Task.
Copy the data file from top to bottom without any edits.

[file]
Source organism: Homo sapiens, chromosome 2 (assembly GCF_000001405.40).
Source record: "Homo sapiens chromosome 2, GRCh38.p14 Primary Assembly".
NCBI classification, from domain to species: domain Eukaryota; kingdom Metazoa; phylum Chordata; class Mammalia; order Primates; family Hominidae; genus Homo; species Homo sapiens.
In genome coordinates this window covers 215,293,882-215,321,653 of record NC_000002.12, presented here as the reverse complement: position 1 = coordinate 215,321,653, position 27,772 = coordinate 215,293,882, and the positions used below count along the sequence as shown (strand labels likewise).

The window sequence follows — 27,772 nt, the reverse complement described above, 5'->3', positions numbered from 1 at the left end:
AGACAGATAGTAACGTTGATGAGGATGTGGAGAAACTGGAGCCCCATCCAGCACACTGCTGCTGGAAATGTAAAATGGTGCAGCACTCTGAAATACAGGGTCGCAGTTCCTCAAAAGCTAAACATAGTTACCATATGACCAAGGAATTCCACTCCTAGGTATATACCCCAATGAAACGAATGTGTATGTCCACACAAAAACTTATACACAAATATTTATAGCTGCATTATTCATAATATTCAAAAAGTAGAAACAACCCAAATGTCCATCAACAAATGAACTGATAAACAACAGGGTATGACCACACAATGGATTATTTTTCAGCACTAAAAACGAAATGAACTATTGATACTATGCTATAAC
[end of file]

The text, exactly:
Source organism: Homo sapiens, chromosome 2 (assembly GCF_000001405.40).
Source record: "Homo sapiens chromosome 2, GRCh38.p14 Primary Assembly".
NCBI classification, from domain to species: domain Eukaryota; kingdom Metazoa; phylum Chordata; class Mammalia; order Primates; family Hominidae; genus Homo; species Homo sapiens.
In genome coordinates this window covers 215,293,882-215,321,653 of record NC_000002.12, presented here as the reverse complement: position 1 = coordinate 215,321,653, position 27,772 = coordinate 215,293,882, and the positions used below count along the sequence as shown (strand labels likewise).

The window sequence follows — 27,772 nt, the reverse complement described above, 5'->3', positions numbered from 1 at the left end:
AGACAGATAGTAACGTTGATGAGGATGTGGAGAAACTGGAGCCCCATCCAGCACACTGCTGCTGGAAATGTAAAATGGTGCAGCACTCTGAAATACAGGGTCGCAGTTCCTCAAAAGCTAAACATAGTTACCATATGACCAAGGAATTCCACTCCTAGGTATATACCCCAATGAAACGAATGTGTATGTCCACACAAAAACTTATACACAAATATTTATAGCTGCATTATTCATAATATTCAAAAAGTAGAAACAACCCAAATGTCCATCAACAAATGAACTGATAAACAACAGGGTATGACCACACAATGGATTATTTTTCAGCACTAAAAACGAAATGAACTATTGATACTATGCTATAAC